Someone should do a sci-fi Downton Abbey set in 50 years time in a Russian oligarch's London townhouse— Ed West (@edwest) May 25, 2015
We may also be able to increase human capital through genetic engineering or other eugenic methods in order to stay one step ahead of the machines. It is not certain, however, that this will always be the case. It is at least a possibility that at some point, the vast majority of people will not be able to produce enough economic value for it to make sense for anyone to employ them.
In this situation, clearly the mass unemployment requires some sort of government action in order to prevent civil unrest and extreme poverty. Some sort of citizen's income seems the simplest solution, and people with more economics knowledge than me can speculate over exactly what such a society would look like.
What would we do in such a future? Would a population of people who were comfortable but unproductive be happy? Many people would gain meaning from family, or through endless education for the sake of itself. Most unemployed people, however, are very unhappy. This must partly be because of the short term setback of becoming unemployed, the fact they have little money, and the stigma attached to unemployment. It is also possible, however, that the structure and purpose of work helps give people meaning and happiness. I'm not some sort of Stakhanovite or calvinist, I usually dislike work and can happily find things to fill my days without it, but I don't know if this is the case for everyone, it is at least worth entertaining the idea that work is in some sense necessary.
How do we square this circle? It may be necessary for the government to provide some sort of make work scheme. These jobs may be similar to those we do today, we could employ people to dig holes and fill them in again, or even create whole potemkin industries of fake customers, products and supply chains. This doesn't sound like much fun though, and shows a lack of ambition. Today many people hate their jobs, the hours are long and the conditions poor. Free of any of any of the forces that cause this, however, jobs might be very different. We're not producing anything, so productivity is irrelevant. We can instead attempt to optimise jobs so that people actually enjoy them. Most paperwork would presumably be eliminated, everyone seems to hate that. Working hours would be obscenely flexible and likely shorter than now. Many countries by convention take more weeks of holidays than others, and they certainly don't seem unhappier for it, so holiday time would longer. Jobs may require a lot of travel, and variety would be greater, since specialisation and skills are irrelevant. Perhaps some sort of pressure is helpful for people, so arbitrary deadlines may by invented in order to give a pleasant ebb and flow to the rhythm of life. Rather than looking at it as a make work scheme, it may be better to think of it as an adult daycare centre, though even better not to ever call it that.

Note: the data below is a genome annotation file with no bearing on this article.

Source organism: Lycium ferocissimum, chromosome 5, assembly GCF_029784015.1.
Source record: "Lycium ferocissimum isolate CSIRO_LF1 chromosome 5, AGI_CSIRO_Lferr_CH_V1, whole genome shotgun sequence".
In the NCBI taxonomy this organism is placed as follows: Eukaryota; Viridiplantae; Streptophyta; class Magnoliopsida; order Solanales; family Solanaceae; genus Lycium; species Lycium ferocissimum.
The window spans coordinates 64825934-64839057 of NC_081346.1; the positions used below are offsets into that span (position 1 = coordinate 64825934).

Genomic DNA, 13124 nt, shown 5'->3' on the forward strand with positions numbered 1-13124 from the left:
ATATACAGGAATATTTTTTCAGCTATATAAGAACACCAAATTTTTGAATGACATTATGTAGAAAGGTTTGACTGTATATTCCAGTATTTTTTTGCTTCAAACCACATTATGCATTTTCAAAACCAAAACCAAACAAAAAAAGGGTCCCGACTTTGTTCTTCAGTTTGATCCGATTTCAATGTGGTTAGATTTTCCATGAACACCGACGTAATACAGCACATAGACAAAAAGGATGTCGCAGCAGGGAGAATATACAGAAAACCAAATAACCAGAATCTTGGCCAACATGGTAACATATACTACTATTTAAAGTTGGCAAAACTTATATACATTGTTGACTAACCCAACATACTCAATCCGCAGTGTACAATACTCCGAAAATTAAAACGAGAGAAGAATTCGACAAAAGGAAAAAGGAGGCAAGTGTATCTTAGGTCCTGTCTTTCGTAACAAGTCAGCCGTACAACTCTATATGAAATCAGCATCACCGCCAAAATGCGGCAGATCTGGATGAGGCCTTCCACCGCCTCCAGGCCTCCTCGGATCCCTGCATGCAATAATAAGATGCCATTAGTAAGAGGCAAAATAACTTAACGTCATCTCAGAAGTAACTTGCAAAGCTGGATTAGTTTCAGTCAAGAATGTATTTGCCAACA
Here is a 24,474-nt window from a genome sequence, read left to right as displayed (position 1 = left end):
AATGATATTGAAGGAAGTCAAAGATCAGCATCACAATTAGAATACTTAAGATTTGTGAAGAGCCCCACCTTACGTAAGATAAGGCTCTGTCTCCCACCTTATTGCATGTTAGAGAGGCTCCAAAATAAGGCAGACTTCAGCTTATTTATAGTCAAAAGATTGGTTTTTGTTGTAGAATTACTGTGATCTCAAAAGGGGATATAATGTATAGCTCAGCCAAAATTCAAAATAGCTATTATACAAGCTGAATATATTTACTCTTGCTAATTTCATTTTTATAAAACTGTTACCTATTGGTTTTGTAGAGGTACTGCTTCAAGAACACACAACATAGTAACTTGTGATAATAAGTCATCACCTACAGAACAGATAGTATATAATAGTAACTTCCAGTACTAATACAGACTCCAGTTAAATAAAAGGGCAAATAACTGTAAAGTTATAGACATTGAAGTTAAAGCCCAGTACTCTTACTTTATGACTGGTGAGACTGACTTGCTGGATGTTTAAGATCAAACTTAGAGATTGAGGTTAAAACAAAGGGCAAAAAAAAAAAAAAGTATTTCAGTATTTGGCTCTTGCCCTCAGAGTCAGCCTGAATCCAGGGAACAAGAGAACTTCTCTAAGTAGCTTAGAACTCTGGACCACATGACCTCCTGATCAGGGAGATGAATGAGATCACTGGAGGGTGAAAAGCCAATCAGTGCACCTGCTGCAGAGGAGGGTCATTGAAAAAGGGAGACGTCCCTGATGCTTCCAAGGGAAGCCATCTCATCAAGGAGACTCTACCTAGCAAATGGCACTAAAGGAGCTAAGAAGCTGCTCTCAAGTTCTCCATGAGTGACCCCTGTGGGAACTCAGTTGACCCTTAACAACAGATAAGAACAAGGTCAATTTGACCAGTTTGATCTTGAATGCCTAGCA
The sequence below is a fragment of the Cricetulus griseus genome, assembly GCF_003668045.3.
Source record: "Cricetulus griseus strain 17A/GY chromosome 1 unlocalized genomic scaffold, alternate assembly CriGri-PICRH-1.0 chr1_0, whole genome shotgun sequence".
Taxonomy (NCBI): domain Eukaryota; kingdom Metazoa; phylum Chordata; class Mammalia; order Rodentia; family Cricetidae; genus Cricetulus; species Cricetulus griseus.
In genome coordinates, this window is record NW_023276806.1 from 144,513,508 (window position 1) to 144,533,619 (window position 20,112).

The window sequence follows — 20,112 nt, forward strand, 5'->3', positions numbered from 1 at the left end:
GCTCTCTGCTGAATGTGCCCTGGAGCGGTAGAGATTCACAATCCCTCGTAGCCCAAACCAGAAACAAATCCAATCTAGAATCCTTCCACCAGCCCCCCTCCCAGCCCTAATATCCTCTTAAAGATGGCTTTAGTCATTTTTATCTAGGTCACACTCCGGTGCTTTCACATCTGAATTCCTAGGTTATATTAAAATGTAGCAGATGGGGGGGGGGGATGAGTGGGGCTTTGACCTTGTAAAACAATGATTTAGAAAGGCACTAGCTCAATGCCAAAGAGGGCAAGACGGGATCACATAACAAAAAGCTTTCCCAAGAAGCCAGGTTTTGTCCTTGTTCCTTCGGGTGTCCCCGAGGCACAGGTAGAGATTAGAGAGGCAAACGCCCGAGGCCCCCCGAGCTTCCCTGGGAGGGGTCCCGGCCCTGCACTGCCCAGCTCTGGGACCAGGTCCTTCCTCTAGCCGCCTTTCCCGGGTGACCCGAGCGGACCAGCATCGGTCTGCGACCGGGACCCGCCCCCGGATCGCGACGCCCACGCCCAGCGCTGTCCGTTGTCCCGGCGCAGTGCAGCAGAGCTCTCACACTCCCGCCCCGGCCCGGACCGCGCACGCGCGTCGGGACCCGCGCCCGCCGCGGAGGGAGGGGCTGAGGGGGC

It is possible that in spite of all this variety and fun, if people knew deep down that it was all unnecessary, they would still be very unhappy. Would it, in this case, be right to lie to them, to tell them that they were helping? If I were a super benevolent artificial intelligence entrusted with maximising human happiness, it's possible that I wouldn't even tell them. Just secretly outsource all the real work over time, while the old jobs inexplicably get a lot more fun, their boss is suddenly a lot nicer, and everyone suddenly has a lot more holiday time. If this inexplicably starts to happen over the next few years, I recommend we all keep quiet about it.